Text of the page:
Never say the Europeans aren’t cautious. The dollar has been on a roll of late, in part because of the market’s growing expectation for more stimulus from the European Central Bank before long that would include some kind of larger-scale quantitative easing program after a speech last week from Mario Draghi that European markets seem to still be reacting to several days later. Reuters, however, reported that the ECB isn’t quite likely to do move quite so fast (heard this one before) and that took some of the wind out of the dollar’s sails and boosted the euro a bit.
Some of the move in the euro will depend on the trend in European yields, where everything is going down – German Bunds continue to make their way rapidly toward zero, and Bund futures remain in an overwhelming bullish trend, per data from Bank of America-Merrill Lynch. Analysts there also anticipate the dollar is going to experience some kind of medium-term correction – but remains in rally mode otherwise. There’s a headwind there for equities from that – rising greenback makes U.S. goods more expensive, but the gains are still only in earlier stages, and haven’t pushed into territory that would otherwise indicate surprising strength that we haven’t seen in some time.
What’s happening in part is that there’s been a definitive change in how bond markets are viewed – even the peripheral markets like Spain and Italy are less favorable as investments when compared with the United States; Merrill analysts foresee more of a move into U.S. fixed income assets after several months of seeing European funds garner strong inflows (the count is $158 billion to $86 billion, favor the Europeans so far this year). So what’s going on here? Many investors have been perpetually frightened of “catching a falling knife,” and the number of big-name bond managers who have shied away from Treasuries on the assumption that the Fed was going to declare the party over in due course are a great many. “The perceived tail risk associated with Eurozone bonds is lower than that for U.S. bonds,” they write.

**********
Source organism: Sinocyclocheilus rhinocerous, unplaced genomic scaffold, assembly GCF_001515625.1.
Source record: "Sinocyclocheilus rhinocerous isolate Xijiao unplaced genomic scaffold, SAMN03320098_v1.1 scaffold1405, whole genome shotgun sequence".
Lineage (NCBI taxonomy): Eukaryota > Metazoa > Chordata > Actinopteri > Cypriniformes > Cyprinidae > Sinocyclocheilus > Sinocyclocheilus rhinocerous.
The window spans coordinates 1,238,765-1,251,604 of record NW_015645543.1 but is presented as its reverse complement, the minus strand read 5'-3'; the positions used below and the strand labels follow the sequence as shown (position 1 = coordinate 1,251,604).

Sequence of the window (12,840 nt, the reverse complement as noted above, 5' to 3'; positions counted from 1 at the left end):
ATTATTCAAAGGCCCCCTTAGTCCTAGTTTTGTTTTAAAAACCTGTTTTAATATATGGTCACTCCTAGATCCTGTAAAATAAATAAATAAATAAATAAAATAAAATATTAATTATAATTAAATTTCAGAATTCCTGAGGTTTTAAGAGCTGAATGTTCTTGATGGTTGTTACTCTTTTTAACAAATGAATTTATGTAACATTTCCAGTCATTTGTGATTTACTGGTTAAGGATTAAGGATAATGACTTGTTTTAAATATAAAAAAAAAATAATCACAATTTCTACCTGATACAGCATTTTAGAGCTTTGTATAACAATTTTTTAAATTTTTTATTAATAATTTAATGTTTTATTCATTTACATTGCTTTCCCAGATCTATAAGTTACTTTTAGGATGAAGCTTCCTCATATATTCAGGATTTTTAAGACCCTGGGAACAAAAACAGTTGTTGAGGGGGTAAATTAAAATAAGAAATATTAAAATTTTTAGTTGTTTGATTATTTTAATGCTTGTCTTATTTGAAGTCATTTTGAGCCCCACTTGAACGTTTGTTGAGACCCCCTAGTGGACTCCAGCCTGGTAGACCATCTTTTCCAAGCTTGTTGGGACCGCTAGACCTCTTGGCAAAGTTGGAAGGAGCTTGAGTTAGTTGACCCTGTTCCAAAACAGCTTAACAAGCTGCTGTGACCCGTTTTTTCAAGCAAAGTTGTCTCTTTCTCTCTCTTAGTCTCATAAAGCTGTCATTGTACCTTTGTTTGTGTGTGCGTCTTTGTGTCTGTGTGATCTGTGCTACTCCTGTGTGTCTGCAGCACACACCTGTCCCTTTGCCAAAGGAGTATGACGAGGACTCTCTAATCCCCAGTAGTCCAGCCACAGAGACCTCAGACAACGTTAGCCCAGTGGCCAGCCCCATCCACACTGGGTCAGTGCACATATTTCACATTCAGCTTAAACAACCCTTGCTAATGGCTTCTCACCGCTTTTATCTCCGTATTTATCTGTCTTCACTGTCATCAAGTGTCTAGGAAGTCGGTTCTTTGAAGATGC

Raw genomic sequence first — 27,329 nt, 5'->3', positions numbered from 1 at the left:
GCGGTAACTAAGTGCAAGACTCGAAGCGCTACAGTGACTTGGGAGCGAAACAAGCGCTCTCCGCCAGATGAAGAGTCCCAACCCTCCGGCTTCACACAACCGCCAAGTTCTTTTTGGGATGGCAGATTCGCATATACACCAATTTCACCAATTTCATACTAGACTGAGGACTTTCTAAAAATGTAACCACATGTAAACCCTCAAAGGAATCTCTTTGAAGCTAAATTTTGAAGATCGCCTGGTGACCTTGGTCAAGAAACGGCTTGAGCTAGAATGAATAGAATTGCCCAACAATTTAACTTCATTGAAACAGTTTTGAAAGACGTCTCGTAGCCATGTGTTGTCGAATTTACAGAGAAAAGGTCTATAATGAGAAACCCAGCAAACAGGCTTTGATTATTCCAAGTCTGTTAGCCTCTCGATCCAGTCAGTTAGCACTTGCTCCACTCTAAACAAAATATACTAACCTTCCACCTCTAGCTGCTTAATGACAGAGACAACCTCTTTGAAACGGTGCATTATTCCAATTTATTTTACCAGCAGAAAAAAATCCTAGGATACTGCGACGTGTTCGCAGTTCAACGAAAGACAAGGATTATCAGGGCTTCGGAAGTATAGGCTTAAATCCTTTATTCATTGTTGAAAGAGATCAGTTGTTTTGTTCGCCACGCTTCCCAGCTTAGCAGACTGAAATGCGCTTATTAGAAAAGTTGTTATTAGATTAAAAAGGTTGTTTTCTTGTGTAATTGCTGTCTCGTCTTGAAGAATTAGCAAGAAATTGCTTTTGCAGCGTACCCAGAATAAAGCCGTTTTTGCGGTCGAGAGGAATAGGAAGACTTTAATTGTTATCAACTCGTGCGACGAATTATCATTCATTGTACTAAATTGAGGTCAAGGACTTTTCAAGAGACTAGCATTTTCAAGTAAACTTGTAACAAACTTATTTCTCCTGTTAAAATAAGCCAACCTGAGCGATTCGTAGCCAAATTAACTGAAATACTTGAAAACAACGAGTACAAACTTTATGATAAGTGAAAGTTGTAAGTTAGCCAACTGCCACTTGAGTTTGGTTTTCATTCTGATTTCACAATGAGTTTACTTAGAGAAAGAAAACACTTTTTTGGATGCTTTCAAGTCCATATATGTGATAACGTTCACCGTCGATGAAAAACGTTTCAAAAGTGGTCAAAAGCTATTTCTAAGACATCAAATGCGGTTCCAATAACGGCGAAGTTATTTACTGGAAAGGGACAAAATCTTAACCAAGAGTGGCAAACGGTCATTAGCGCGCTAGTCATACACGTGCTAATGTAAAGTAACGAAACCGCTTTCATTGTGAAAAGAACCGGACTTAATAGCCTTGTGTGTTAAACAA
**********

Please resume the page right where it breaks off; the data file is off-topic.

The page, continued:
Then again, this year has been a class study in foiled expectations, particularly in the bond market. Rates have remained stubbornly low; the bullish investors in the government market have reaped big rewards, and even if the U.S. dollar creeps higher, the ongoing interest out of pension funds for higher yielding credit will continue to pressure yields. And Merrill sees more buying in the bond market from foreigners, an increasing percentage of that from Europe and other investors. That should again benefit the dollar, which is expected to stay near where it is.